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R. Castellon, I. Sacerio, S.E. Anorve, A.S. Ratnayake, E. Chang, H.K. Hamdi; Secondary Sprouting From Retinal Endothelial Cells Involves Endothelial Precursors . Invest. Ophthalmol. Vis. Sci. 2003;44(13):2898.
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© ARVO (1962-2015); The Authors (2016-present)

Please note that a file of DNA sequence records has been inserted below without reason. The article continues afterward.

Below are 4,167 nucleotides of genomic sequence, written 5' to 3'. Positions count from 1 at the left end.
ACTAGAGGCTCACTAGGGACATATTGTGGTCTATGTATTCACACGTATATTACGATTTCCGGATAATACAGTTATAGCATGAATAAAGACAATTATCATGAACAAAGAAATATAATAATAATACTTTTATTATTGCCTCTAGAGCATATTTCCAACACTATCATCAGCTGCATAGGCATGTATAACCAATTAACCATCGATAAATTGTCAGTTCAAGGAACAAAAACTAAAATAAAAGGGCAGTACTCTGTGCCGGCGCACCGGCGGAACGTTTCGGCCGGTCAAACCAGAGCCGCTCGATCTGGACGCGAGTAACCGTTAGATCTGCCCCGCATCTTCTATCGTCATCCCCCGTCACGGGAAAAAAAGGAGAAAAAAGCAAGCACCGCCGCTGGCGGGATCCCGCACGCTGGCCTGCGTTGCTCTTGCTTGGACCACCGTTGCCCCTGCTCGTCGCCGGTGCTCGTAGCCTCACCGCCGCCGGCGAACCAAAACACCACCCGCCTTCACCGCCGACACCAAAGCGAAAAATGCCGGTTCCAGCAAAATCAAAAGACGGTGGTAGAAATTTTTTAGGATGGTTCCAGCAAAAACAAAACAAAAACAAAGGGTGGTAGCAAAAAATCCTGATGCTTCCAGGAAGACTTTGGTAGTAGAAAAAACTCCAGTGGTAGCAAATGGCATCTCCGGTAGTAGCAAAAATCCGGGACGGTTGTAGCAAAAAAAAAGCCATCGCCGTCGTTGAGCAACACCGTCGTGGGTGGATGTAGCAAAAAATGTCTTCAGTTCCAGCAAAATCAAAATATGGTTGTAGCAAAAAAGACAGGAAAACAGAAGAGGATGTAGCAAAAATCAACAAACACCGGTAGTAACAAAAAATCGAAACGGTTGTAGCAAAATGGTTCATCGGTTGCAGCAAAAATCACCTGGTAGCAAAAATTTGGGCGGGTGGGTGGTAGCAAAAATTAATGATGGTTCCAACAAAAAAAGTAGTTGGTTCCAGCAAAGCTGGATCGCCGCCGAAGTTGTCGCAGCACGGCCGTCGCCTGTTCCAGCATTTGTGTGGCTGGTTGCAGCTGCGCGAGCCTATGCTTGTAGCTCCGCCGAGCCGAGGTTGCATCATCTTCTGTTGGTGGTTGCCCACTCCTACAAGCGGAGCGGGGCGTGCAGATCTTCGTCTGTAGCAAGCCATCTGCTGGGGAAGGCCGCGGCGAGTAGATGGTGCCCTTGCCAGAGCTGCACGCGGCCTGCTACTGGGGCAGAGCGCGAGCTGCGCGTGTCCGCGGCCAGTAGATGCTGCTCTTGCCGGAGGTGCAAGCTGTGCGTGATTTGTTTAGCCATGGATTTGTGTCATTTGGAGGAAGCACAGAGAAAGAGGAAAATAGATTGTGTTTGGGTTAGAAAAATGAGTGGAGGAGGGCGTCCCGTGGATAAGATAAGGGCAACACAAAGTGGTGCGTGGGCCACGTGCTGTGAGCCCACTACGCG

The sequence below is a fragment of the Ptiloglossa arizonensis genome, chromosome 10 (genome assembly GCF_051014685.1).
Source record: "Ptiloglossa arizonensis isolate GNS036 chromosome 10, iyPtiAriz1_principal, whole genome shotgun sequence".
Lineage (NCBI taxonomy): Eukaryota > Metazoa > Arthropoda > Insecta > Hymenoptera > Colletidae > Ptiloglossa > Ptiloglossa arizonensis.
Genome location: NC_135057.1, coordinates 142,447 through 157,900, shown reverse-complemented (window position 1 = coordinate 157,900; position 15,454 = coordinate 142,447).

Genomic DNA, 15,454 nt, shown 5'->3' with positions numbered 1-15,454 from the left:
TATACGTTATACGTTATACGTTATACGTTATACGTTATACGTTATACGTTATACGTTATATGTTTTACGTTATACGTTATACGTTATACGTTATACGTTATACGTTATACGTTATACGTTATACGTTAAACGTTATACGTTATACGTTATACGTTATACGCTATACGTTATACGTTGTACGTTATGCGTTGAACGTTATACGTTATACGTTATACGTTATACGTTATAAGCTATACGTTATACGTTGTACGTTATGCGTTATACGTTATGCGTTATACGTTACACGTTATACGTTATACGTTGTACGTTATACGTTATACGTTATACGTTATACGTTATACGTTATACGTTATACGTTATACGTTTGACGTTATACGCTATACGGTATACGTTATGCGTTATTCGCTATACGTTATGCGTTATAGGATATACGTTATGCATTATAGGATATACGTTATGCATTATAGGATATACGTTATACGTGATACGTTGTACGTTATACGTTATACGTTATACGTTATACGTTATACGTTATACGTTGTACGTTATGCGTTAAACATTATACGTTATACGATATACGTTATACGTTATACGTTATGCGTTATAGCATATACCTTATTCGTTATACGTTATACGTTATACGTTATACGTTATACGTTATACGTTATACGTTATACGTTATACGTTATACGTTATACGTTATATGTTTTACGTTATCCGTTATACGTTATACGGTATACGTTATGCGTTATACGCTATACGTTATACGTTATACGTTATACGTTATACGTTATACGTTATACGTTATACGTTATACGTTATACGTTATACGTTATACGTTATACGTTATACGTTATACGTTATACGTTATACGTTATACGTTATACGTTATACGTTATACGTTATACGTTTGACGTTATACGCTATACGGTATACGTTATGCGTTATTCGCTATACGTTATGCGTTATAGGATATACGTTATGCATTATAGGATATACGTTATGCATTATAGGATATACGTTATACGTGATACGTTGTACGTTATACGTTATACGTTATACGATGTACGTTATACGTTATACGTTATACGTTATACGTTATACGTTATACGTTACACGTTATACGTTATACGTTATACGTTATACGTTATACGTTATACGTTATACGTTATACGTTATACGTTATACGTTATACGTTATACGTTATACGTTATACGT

Purpose: To determine whether secondary sprouting colonies derived from retinal endothelial cells (ECs) contain endothelial cell precursors (ECPs). Methods: 1) Isolated secondary sprouting colonies (SSCs) were subject to repeated cycles of culturing under differentiative (without basement membrane matrix, BMM) or expansive (BMM +/- PDGF) conditions to determine their sustained ability to generate mature ECs. 2) SSCs were embedded in OCT freezing medium, cryosectioned and stained with various antibodies to ECP markers. 3) mRNA derived from mature EC monolayers as well as SSCs was analyzed by RT-PCR using ECP marker-specific primers. 4) High telomerase activity has been correlated with ECPs but not with differentiated ECs. Therefore, the TRAP assay was used to determine telomerase activity in differentiated and secondary sprouting EC cultures with or without PDGF. Results: When transferred to differentiative culture conditions, secondary sprouting colonies gave rise to monolayers phenotypically consistent with mature ECs. These monolayers behaved as the original cultures when replated on BMM, forming capillary-like tubes and subsequent secondary sprouts. This process could be repeated at least five times, indicating that SSCs contained cells that were able to generate progenitor-like cells as well as mature ECs. RT-PCR and immunohistochemical analysis confirmed that the expression pattern of ECP markers in the SSCs was consistent with that of ECPs. Furthermore, cells derived from the differentiated monolayers did not express most ECP markers and was positive for markers of mature ECs. High telomerase activity was detected in the SSCs but not in the differentiated monolayers. It was increased by PDGF treatment of the SSCs but not of mature ECs. Conclusions: Endothelial cells in secondary sprouting colonies demonstrated behaviors, morphology and biomarkers consistent with that of endothelial cell precursors. Their existence in retinal endothelial cell cultures and their ability to respond to growth factors known to be increased and diabetic retinopathy make the secondary sprouting phenomenon a novel assay. It may also explain how retinal capillaries are able to regenerate after cellular injury produced by pathological conditions such as diabetic retinopathy.
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